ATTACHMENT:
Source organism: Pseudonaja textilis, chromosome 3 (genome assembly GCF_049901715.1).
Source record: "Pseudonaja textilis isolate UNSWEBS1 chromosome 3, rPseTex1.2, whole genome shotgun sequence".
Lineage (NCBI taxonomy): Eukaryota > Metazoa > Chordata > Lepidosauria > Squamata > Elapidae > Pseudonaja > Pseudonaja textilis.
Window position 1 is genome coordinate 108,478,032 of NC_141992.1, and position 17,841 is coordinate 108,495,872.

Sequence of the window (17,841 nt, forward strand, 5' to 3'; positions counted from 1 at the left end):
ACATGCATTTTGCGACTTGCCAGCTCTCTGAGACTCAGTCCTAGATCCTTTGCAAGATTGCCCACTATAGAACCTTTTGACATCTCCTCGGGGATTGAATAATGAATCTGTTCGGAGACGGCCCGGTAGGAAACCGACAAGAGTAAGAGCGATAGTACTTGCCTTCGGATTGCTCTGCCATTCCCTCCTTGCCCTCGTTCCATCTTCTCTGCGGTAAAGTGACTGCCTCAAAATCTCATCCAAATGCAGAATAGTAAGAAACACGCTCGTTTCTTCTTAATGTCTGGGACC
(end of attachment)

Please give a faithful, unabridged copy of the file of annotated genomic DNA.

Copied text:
Source organism: Pseudonaja textilis, chromosome 3 (genome assembly GCF_049901715.1).
Source record: "Pseudonaja textilis isolate UNSWEBS1 chromosome 3, rPseTex1.2, whole genome shotgun sequence".
Lineage (NCBI taxonomy): Eukaryota > Metazoa > Chordata > Lepidosauria > Squamata > Elapidae > Pseudonaja > Pseudonaja textilis.
Window position 1 is genome coordinate 108,478,032 of NC_141992.1, and position 17,841 is coordinate 108,495,872.

Sequence of the window (17,841 nt, forward strand, 5' to 3'; positions counted from 1 at the left end):
ACATGCATTTTGCGACTTGCCAGCTCTCTGAGACTCAGTCCTAGATCCTTTGCAAGATTGCCCACTATAGAACCTTTTGACATCTCCTCGGGGATTGAATAATGAATCTGTTCGGAGACGGCCCGGTAGGAAACCGACAAGAGTAAGAGCGATAGTACTTGCCTTCGGATTGCTCTGCCATTCCCTCCTTGCCCTCGTTCCATCTTCTCTGCGGTAAAGTGACTGCCTCAAAATCTCATCCAAATGCAGAATAGTAAGAAACACGCTCGTTTCTTCTTAATGTCTGGGACC